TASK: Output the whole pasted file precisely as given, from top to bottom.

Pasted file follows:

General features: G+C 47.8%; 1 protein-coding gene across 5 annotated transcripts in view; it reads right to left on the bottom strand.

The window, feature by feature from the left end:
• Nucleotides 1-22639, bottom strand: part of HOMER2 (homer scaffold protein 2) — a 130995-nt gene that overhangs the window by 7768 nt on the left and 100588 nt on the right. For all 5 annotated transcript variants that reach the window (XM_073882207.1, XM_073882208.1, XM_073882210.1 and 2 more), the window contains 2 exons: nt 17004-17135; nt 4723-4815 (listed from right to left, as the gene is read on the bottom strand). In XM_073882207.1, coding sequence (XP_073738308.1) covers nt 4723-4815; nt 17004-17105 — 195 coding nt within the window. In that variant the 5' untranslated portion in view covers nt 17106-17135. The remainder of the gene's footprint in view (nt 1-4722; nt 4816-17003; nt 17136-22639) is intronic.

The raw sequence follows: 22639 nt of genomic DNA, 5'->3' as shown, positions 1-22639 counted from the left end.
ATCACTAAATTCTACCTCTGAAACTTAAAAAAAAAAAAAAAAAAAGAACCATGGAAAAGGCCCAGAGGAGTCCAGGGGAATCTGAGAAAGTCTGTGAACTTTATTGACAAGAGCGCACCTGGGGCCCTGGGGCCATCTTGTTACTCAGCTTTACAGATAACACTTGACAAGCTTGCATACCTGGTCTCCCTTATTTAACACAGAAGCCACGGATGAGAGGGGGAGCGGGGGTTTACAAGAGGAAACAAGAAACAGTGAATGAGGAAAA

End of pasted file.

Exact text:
General features: G+C 47.8%; 1 protein-coding gene across 5 annotated transcripts in view; it reads right to left on the bottom strand.

The window, feature by feature from the left end:
• Nucleotides 1-22639, bottom strand: part of HOMER2 (homer scaffold protein 2) — a 130995-nt gene that overhangs the window by 7768 nt on the left and 100588 nt on the right. For all 5 annotated transcript variants that reach the window (XM_073882207.1, XM_073882208.1, XM_073882210.1 and 2 more), the window contains 2 exons: nt 17004-17135; nt 4723-4815 (listed from right to left, as the gene is read on the bottom strand). In XM_073882207.1, coding sequence (XP_073738308.1) covers nt 4723-4815; nt 17004-17105 — 195 coding nt within the window. In that variant the 5' untranslated portion in view covers nt 17106-17135. The remainder of the gene's footprint in view (nt 1-4722; nt 4816-17003; nt 17136-22639) is intronic.

The raw sequence follows: 22639 nt of genomic DNA, 5'->3' as shown, positions 1-22639 counted from the left end.
ATCACTAAATTCTACCTCTGAAACTTAAAAAAAAAAAAAAAAAAAGAACCATGGAAAAGGCCCAGAGGAGTCCAGGGGAATCTGAGAAAGTCTGTGAACTTTATTGACAAGAGCGCACCTGGGGCCCTGGGGCCATCTTGTTACTCAGCTTTACAGATAACACTTGACAAGCTTGCATACCTGGTCTCCCTTATTTAACACAGAAGCCACGGATGAGAGGGGGAGCGGGGGTTTACAAGAGGAAACAAGAAACAGTGAATGAGGAAAA